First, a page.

When I ask Tashi questions, I realize he speaks very little English. In fact, he admits he is retaking the English class because he didn’t learn much the first time. The phrases of his story have been practiced and memorized through retellings, expression of his pain confined to a few blunt sentences, approximations.
The thought occurs to me that in exile Tibetans learn what works for a foreign audience. Which scenes are best. Which words to use. Tashi is not famous like Golog Jigme, but he has been interviewed by reporters, and one day two Taiwanese filmmakers show up to make a documentary of his story. The story he has learned how to tell.
I wonder how Tashi acquired these words, and which words he would have chosen if he had all of them, in every language. And I wonder if all of the words would be enough.
On the second day we meet, Golog Jigme tells me about the chair. We sit in the open-air breakfast room of my guesthouse. Heavy clouds obscure the mountains and the silhouettes of a few tall evergreens stand skeletal against the encroaching white. I spread the table with food—walnuts, yellow raisins, McVitie’s digestive biscuits. While the interpreter speaks, Golog Jigme eats raisins, one at a time. He worries his dark wooden prayer beads, sometimes twirling the strand around one finger, sometimes losing control of it, letting the beads spin through the air and, with a dull cascade, land on the concrete floor.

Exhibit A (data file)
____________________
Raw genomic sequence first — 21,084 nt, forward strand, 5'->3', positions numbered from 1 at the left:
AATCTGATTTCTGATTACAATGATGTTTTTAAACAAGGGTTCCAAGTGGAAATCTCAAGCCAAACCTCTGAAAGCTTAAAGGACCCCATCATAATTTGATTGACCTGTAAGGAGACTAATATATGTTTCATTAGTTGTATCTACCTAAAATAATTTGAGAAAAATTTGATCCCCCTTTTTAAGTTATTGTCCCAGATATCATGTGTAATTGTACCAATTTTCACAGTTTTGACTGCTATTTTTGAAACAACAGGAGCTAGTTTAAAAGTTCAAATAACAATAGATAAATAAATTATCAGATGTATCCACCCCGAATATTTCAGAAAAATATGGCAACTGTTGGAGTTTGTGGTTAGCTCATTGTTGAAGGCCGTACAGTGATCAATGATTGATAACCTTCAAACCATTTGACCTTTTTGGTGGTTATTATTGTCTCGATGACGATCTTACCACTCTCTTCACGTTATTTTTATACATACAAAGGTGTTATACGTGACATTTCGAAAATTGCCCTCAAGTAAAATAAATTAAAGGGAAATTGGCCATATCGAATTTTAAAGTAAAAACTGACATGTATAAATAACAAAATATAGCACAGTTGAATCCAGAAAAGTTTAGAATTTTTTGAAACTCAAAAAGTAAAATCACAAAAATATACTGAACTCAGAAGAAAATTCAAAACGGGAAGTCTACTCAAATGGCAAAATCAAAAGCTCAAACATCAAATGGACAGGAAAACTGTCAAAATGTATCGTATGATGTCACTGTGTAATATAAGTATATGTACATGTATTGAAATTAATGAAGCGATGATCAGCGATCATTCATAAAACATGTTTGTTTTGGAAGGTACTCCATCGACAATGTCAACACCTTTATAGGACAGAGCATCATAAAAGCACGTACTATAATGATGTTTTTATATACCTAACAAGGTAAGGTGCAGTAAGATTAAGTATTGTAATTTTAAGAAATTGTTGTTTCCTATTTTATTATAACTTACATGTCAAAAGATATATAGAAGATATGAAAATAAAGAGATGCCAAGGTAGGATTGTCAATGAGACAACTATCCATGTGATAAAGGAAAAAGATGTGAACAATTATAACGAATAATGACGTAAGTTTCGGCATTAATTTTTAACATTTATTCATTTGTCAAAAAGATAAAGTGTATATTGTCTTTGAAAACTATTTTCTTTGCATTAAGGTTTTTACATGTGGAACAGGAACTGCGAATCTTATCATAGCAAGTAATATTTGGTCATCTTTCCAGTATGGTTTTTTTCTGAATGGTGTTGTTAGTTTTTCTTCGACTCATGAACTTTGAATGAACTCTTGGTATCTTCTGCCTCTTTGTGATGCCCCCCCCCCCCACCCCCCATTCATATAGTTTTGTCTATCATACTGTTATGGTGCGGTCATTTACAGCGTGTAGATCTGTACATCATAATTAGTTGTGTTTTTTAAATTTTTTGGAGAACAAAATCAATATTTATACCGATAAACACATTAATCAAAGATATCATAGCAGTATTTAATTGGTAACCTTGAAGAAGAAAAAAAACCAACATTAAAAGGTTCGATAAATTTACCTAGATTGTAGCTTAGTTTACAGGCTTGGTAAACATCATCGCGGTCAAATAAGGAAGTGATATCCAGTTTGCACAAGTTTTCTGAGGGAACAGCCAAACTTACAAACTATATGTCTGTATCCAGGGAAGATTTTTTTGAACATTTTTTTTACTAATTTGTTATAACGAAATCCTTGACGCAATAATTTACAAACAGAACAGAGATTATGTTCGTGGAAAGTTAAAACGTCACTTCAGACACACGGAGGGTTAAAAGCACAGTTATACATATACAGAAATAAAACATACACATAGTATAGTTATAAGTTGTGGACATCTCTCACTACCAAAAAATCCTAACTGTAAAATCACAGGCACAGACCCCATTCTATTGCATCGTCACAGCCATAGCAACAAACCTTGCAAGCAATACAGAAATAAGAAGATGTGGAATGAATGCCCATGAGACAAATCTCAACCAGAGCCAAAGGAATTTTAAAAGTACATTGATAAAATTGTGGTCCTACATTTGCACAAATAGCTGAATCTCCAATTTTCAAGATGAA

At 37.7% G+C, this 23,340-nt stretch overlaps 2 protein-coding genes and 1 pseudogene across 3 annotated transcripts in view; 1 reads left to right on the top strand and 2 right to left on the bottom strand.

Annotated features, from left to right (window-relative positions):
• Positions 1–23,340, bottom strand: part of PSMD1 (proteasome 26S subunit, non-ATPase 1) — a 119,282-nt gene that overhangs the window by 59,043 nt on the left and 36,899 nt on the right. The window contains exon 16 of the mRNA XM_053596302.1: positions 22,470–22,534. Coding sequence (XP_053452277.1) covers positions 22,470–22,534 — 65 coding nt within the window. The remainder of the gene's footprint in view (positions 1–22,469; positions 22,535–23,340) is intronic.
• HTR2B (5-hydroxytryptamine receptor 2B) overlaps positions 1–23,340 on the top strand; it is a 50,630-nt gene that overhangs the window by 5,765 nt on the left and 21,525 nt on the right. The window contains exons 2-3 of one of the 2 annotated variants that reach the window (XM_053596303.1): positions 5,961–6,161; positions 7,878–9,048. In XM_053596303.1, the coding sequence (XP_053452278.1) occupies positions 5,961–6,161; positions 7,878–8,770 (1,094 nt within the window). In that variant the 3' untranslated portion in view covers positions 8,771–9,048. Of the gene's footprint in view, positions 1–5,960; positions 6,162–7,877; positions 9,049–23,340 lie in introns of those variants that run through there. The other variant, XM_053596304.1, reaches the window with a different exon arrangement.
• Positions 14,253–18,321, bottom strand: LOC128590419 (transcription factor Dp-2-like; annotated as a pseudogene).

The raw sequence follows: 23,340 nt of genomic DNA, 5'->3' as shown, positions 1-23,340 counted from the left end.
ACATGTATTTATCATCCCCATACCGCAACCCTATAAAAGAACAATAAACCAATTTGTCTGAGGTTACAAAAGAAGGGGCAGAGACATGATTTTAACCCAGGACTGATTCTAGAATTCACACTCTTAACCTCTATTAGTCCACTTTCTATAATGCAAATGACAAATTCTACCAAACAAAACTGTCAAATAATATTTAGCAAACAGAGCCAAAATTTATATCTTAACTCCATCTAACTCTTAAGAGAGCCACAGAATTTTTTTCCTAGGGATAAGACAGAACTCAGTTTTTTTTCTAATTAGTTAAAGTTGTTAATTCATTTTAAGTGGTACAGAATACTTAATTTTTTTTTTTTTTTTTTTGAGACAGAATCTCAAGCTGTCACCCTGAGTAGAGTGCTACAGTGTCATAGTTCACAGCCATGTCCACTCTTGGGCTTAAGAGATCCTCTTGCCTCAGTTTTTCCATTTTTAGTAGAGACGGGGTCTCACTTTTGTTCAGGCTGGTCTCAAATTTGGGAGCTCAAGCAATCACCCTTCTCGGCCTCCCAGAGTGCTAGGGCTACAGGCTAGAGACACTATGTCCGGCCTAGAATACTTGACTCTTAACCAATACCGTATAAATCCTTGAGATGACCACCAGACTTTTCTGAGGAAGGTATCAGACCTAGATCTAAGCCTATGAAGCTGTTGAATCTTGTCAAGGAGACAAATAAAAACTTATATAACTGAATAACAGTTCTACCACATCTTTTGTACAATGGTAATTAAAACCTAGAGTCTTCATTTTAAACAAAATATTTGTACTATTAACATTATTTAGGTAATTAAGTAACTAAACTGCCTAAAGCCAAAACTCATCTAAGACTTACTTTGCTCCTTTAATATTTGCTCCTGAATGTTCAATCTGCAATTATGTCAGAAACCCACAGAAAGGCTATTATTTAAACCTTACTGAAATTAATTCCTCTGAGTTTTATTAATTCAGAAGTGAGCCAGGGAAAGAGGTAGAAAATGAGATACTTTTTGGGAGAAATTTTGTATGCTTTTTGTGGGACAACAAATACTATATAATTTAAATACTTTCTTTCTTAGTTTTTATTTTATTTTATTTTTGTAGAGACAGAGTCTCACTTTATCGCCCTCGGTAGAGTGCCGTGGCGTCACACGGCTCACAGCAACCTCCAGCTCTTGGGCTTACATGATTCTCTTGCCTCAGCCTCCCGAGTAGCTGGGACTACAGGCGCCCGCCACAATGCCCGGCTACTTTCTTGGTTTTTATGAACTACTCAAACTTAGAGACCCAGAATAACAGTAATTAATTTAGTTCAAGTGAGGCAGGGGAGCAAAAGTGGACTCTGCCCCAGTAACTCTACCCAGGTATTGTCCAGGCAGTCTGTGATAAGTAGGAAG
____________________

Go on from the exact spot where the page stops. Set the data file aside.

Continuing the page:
Golog Jigme was kept in the chair day and night, the interpreter tells me, for most of the seven months of his imprisonment—arms cuffed before him on a small metal table, legs bent beneath the seat and cuffed below, shoulders locked back. The monk flips his wrists over to show dime-sized scars, indicating each with the forefinger of his opposite hand—as if he were applying perfume. He lifts the maroon hem of his robe to reveal twin scars on his ankles, like little moons pressed into his smooth skin.
The scars, he explains, were from when he was suspended from the ceiling, turned backwards in the chair somehow and left hanging for hours. This was just one of several cruel, creative ways in which the chair was used. The more we ask about it, the less it seems we understand.